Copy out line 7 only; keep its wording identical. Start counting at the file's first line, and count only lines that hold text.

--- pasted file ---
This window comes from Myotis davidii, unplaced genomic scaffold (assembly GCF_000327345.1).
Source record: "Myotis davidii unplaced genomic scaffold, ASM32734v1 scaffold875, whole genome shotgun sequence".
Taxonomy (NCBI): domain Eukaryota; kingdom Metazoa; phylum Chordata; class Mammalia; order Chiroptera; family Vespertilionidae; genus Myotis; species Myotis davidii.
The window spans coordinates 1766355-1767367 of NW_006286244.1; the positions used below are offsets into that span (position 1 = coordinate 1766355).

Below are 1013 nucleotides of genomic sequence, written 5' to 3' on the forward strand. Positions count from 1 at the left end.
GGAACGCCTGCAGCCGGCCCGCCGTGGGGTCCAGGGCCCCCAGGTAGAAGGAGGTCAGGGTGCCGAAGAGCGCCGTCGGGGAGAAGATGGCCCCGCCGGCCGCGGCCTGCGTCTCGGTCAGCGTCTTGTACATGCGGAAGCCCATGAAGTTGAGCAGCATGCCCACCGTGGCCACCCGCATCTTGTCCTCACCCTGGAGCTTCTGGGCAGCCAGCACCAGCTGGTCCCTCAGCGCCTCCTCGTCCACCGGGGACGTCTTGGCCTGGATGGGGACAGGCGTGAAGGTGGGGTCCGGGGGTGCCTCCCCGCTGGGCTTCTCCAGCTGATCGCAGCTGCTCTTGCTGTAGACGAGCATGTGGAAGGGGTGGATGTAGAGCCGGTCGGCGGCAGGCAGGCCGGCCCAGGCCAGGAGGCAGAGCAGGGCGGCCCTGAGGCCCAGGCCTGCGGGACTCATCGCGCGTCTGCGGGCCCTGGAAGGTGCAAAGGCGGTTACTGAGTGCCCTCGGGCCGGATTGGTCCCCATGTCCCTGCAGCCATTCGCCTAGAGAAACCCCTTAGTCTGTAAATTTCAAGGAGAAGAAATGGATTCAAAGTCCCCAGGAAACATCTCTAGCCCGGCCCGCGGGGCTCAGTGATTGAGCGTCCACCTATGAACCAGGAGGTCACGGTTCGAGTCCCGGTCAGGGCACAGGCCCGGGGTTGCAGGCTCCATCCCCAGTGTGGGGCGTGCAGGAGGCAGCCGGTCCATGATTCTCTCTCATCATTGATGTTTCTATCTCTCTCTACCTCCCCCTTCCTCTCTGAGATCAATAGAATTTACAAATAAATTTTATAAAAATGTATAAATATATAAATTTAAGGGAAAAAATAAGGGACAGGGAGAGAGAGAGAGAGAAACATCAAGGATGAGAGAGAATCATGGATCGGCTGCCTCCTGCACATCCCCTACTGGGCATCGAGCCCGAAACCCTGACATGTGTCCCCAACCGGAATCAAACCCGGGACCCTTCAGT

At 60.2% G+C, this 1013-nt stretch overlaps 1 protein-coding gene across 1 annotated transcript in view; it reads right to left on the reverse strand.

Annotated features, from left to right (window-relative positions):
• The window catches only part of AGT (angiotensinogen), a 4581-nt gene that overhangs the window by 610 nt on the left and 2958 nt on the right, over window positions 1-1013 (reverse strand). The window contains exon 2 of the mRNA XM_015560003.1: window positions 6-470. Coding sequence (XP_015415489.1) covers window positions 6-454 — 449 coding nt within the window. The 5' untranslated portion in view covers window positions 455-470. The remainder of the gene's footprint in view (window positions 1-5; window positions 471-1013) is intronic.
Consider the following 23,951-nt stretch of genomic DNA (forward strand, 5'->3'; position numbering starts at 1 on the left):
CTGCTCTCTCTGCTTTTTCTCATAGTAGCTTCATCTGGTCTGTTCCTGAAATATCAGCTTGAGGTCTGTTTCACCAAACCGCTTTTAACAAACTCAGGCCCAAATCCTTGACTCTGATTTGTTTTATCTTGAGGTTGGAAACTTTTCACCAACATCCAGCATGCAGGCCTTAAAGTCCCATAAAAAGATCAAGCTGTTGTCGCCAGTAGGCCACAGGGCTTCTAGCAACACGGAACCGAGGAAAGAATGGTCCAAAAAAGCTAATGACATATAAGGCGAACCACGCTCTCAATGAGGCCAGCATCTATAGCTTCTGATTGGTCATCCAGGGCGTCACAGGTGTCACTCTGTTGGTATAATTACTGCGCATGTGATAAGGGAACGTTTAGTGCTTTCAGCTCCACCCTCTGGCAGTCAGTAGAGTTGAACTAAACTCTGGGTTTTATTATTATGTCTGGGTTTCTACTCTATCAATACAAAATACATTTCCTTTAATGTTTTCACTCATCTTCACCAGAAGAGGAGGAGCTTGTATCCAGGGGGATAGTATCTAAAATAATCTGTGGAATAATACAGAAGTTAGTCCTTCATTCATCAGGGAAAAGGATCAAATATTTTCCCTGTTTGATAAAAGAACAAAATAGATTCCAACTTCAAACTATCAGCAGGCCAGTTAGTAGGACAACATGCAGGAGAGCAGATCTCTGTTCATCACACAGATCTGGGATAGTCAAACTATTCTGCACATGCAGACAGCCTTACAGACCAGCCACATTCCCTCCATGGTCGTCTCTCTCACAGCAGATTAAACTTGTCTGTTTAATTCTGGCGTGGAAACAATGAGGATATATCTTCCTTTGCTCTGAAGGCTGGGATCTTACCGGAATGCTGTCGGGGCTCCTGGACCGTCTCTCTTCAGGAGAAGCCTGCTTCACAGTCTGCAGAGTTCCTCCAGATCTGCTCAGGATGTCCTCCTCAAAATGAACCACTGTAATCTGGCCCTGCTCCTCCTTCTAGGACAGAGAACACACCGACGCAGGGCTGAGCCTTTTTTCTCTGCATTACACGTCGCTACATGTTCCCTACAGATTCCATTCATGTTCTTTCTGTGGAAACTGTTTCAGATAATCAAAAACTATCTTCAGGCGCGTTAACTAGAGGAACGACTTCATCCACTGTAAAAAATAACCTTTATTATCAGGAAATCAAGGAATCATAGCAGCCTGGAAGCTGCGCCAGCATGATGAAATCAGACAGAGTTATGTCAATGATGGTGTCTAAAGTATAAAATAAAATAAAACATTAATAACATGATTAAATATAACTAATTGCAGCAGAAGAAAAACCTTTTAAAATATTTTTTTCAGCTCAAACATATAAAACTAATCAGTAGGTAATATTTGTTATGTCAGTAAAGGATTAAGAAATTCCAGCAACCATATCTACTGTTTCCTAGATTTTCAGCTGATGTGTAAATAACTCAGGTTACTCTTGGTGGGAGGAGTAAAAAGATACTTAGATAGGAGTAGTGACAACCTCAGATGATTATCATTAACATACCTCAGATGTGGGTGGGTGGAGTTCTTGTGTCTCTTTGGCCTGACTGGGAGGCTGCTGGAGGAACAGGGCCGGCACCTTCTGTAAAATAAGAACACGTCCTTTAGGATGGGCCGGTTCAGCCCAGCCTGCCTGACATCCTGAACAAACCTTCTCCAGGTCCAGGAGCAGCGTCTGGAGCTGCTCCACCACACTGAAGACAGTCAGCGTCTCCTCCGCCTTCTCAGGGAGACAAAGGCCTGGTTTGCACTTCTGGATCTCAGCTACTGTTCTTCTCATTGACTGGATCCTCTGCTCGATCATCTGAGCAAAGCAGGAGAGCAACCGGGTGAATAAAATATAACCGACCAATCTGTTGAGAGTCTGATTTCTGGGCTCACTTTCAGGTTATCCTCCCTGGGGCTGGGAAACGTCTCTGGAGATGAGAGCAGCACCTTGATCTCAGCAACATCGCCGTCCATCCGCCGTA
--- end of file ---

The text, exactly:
At 60.2% G+C, this 1013-nt stretch overlaps 1 protein-coding gene across 1 annotated transcript in view; it reads right to left on the reverse strand.